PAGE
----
Doing a shakespeare play without the pesky inconvenience of Shakespeare’s language sounds a bit like trying to drive a car without gasoline. Add to that the prospect of ”Othello” set within the confines of an elite Southern prep school, complete with up-and-coming Hollywood stars making the Bard ”relevant” for a new multiculti millennium, and the whole thing, at a glance, may look as if it reeks of opportunism, of the ultimate in cynically chic teen-niche pandering. The first thing to say about O, therefore, is that the movie doesn’t just appropriate characters and situations from ”Othello,” updating them to the gossipy hothouse atmosphere of a contemporary high school. To an astonishing degree, ”O” gets the tragic Shakespeare mood, that somber stentorian passion born of hidden slivers of ambition and betrayal.
Some of the movie, admittedly, is labored. Minus the treacherous eloquence of Shakespeare’s words, the business of the stolen handkerchief now plays like the hoariest of hoary devices. Yet the central triangle retains its fevered racial-sexual ambiguity. Mekhi Phifer as the charismatic and forthright yet secretly vulnerable basketball star Odin, Julia Stiles as his ardent girlfriend Desi, Josh Hartnett as the weak and bitter Hugo, who out of a tangle of envy and self-hatred tries to bust their relationship apart — all three actors perform with a liquid contempo naturalism that’s as intimate as it is unforced. As the drama comes to its gradual boil, they reveal their emotions with utter nakedness as well.
Directed by Tim Blake Nelson, from a script by Brad Kaaya, ”O,” which has finally arrived in theaters after over a year of controversial buzz and delay, turns out to be something far more rare than another novelty spin on Shakespeare (as exciting as some recent reinterpretations, notably the Ethan Hawke ”Hamlet,” have been). It’s a teen movie that jettisons all irony, inviting us to sink, with an earnestness that feels nearly lush, into the drive and clash of its characters. Odin, the only black student at Palmetto Grove Academy in Charleston, S.C., is a budding superjock, popular for his slam-dunk bravura and also for the casual charm of his off-the-court camaraderie. He’s devoted to Desi, and though it’s hardly a color-blind romance — he shares erotic jokes with her about being a ”buck” who sneaks into the ”big house” — the deep-feeling bond that they share, at parties and in her dorm-room bed, makes their relationship look like the essence of a youthfully sophisticated, post?jungle-fever love affair. Phifer and Stiles ground the movie in their playful sensual rapport; they make adoration look sexy. Odin and Desi see each other’s race, but mostly they see right past it.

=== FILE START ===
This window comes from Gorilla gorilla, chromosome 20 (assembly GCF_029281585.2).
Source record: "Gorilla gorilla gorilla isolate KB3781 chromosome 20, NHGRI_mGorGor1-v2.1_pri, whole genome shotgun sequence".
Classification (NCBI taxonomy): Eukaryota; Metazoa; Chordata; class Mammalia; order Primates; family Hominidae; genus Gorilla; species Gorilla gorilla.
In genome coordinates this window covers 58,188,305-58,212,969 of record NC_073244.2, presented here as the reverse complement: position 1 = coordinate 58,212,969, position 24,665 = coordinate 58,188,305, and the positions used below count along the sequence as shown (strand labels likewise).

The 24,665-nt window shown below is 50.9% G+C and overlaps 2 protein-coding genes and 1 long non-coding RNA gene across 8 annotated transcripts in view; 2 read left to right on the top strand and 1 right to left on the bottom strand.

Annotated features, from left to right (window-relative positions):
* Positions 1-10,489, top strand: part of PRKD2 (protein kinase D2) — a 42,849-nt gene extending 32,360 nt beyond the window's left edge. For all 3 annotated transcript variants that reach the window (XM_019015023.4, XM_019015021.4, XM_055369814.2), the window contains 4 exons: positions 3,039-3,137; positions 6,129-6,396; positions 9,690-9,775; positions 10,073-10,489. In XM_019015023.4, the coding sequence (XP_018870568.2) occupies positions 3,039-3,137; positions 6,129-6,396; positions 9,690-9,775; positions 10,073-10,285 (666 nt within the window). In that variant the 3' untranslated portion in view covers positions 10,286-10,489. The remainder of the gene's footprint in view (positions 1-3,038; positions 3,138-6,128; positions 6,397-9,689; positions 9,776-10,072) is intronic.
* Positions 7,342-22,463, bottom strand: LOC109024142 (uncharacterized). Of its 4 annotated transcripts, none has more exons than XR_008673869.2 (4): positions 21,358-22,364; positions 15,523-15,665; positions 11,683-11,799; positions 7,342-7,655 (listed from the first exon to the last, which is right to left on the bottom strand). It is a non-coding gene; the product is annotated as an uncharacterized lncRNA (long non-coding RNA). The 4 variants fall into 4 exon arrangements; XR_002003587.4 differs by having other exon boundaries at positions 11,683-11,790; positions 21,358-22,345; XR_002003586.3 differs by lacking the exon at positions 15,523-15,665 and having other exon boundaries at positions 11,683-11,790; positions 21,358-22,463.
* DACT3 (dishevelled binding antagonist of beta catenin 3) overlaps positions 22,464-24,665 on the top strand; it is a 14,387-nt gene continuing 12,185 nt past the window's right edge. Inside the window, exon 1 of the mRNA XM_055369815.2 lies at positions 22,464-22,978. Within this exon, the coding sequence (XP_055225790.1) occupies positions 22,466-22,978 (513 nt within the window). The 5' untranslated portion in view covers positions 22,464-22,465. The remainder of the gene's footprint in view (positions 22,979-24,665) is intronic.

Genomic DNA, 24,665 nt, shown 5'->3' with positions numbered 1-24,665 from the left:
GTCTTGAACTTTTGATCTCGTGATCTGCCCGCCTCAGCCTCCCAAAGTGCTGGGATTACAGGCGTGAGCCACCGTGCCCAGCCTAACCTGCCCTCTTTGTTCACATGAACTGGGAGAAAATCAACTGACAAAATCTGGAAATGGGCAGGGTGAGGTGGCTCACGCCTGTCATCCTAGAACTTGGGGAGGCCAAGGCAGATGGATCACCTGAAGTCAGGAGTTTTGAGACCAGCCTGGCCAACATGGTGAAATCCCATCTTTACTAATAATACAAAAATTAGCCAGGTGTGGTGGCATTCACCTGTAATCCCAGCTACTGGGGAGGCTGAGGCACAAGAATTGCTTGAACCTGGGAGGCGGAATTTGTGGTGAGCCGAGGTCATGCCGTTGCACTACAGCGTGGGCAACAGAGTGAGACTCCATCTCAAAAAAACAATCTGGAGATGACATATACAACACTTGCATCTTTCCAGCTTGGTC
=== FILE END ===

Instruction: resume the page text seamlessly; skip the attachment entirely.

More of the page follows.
Hugo, too, is on the basketball squad, and the fact that he’s not talented enough to be a star is just one of his problems. He’s the son of the head coach (Martin Sheen, bellowing like an all-too-believable prep-school Bobby Knight), and he feels passed over by his father, who was responsible for getting Odin a scholarship and who treats him like a saintly, favored second son. As a director, Nelson, who made the disturbingly authentic murder-in-the-Bible Belt drama ”Eye of God,” lets his camera swoop and dive on the basketball court, but he stages the rest of the movie with a no-fuss quietude and force, letting the drama emerge from the actors’ intensity. Previous Iagos, from Christopher Plummer to Kenneth Branagh, have seethed with private malice, but Hartnett, in a daring performance, plays Hugo as shy, moody, and all too easily wounded — a maliciously overdelicate James Dean who schemes out of impotence, coveting Odin’s success with a poison brew of admiration and envy. Hugo is one of Odin’s inner circle of chums, and when he decides to plot against him, you wonder, for all of his cunning, how his convoluted plan could possibly succeed. He seems outclassed at every level.
That’s where the racial politics of ”O” grow at once powerful and, to me at least, a little dicey for comfort. When Hugo tells Odin that white girls like Desi are ”horny snakes,” he’s playing on the paranoia about otherness that everyone in America knows. Phifer shoots bolts of accusation out of his wary dark eyes. He reveals the spectacle of intelligence working against itself: As Odin begins to suspect his lover of infidelity, the reality of his past — the fact that he didn’t grow up with these privileged white kids — starts to overheat and bend his judgment.
The motivation is laid out with meticulous care, and Nelson stages one extraordinary moment of primal anger: Odin, his roiling soul stoked by cocaine (he’s a recovering user), smashing the basketball so hard at a dunking contest that it shatters the backboard, much to the ignorant delight of the crowd. Yet the movie, from this point on, has little choice but to escalate Odin’s rage even further, and the effect, in its very overstatement, carries uncomfortable — if unintentional — racist overtones. The violent climax of ”O” that resulted in all the distribution ruckus turns out to be the worst part of the movie, not because it echoes Columbine but because in the context of a modern American high school, it turns Odin into a junior O.J. Simpson, a young black man whose civilized facade is merely cover for an intrinsic and bottomless rage. Unlike Othello, he withdraws, in his very vengeance, from the audience, and the movie, for all of its feeling, recedes from tragedy.